When you’re doing a remake of something, the closest analogy I can think of is doing a cover song. I try to think of what makes a really good cover song. It has to be something that stays true to the melody and the lyrics of the original so that it feels like the soul of the original song is intact. It also has to be different with everything else around it or else what’s the point? The most exciting cover songs have this quality and I feel like the most exciting remakes also have this same quality. For us, approaching the series, we wanted to stay true to the lyrics and the melody, the “soul” of MOTU (Masters of the Universe). Everything else…we wanted to dare to do something different. I think it’s a pretty fun and fresh take that a new generation of kids will enjoy.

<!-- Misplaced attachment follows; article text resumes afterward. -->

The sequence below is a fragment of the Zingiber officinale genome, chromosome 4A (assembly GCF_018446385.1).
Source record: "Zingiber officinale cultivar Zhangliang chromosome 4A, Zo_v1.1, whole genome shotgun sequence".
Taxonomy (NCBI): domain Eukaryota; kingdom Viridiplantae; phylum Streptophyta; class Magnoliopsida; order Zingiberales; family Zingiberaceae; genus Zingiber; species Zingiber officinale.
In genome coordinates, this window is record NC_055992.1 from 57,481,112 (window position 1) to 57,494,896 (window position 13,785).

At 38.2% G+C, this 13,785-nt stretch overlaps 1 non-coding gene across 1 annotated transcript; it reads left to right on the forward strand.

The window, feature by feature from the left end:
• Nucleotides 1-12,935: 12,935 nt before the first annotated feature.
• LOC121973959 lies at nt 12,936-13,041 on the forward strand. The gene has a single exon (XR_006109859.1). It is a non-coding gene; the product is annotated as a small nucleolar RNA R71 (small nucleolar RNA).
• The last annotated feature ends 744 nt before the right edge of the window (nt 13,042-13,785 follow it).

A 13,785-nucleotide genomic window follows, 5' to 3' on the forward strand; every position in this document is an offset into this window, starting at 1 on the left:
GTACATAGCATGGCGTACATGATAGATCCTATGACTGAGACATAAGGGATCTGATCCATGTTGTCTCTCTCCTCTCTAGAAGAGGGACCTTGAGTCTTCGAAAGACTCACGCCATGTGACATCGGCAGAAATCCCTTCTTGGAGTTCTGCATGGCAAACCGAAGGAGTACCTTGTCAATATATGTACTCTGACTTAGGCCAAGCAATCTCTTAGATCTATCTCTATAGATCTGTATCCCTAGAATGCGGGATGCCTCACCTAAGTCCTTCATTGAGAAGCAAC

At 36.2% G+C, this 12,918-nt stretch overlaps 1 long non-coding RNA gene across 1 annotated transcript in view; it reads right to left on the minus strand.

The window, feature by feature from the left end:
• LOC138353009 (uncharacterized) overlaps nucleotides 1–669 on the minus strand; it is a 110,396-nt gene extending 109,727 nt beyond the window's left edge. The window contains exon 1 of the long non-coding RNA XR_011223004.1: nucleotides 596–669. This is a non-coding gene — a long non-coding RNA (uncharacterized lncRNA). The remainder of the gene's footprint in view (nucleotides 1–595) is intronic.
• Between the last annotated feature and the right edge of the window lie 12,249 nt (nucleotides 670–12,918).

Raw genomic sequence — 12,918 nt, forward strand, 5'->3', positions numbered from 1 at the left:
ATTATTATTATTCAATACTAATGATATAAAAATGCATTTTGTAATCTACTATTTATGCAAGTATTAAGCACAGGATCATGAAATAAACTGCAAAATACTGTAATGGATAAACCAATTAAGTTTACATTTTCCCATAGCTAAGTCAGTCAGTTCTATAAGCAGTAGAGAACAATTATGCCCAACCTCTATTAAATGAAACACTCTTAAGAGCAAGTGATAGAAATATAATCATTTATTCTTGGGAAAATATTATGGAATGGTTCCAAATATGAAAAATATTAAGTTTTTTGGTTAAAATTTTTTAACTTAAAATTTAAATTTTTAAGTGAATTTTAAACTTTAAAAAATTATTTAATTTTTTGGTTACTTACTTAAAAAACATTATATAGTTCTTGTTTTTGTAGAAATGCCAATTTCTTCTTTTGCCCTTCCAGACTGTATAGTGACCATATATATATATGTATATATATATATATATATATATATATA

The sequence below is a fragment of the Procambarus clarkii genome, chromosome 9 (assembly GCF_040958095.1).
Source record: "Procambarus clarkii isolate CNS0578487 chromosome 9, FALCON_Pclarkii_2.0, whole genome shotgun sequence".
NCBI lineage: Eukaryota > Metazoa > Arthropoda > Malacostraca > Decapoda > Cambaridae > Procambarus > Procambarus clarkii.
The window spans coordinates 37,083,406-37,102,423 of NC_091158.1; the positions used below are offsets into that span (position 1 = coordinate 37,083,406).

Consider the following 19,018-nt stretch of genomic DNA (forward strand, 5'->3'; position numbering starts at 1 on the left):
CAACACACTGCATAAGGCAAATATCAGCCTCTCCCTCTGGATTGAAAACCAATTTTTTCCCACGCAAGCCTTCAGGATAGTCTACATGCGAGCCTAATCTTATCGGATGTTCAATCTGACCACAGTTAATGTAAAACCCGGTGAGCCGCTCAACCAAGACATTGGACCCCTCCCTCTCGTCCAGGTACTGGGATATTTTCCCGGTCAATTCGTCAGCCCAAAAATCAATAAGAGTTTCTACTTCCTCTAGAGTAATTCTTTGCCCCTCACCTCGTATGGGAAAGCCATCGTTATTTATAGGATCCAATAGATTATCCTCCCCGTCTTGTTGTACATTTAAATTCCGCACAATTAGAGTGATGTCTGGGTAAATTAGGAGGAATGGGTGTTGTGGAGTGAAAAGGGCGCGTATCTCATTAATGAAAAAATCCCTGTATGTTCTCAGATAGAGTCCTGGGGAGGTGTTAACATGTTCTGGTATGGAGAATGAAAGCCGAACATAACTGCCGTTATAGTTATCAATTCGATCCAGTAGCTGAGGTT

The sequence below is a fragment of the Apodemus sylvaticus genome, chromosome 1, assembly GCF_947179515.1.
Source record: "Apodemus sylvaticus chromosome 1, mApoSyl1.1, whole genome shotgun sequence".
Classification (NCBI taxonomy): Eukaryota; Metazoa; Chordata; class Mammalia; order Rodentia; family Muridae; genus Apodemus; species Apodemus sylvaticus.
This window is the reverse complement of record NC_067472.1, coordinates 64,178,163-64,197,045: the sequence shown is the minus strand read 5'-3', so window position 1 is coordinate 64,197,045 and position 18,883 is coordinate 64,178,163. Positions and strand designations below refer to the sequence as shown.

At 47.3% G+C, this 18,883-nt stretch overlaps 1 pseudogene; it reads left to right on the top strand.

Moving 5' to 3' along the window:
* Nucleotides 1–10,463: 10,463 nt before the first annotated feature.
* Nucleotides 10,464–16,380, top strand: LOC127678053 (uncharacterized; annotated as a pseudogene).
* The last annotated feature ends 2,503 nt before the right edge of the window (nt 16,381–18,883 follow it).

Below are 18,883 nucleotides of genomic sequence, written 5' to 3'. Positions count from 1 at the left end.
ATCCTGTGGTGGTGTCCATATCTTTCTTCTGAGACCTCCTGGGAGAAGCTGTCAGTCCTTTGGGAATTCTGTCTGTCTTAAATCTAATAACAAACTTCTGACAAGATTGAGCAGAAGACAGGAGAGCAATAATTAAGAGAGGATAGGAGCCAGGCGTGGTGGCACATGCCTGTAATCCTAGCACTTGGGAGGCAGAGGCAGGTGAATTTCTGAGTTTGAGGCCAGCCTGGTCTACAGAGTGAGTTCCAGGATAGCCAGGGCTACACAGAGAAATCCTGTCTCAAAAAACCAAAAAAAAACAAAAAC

Since this is a reimagining of He-Man’s story, was any of the music based on the original series, or any iteration of the story, or was it decided to go completely original with the musical score?
It was all original. I went back and listened to a bunch of the original music, to get it in my ears. It’s so specific and of that time, and a lot has changed stylistically. When you think of the amount of film music history, what has come out between 1983 and now…so much has changed.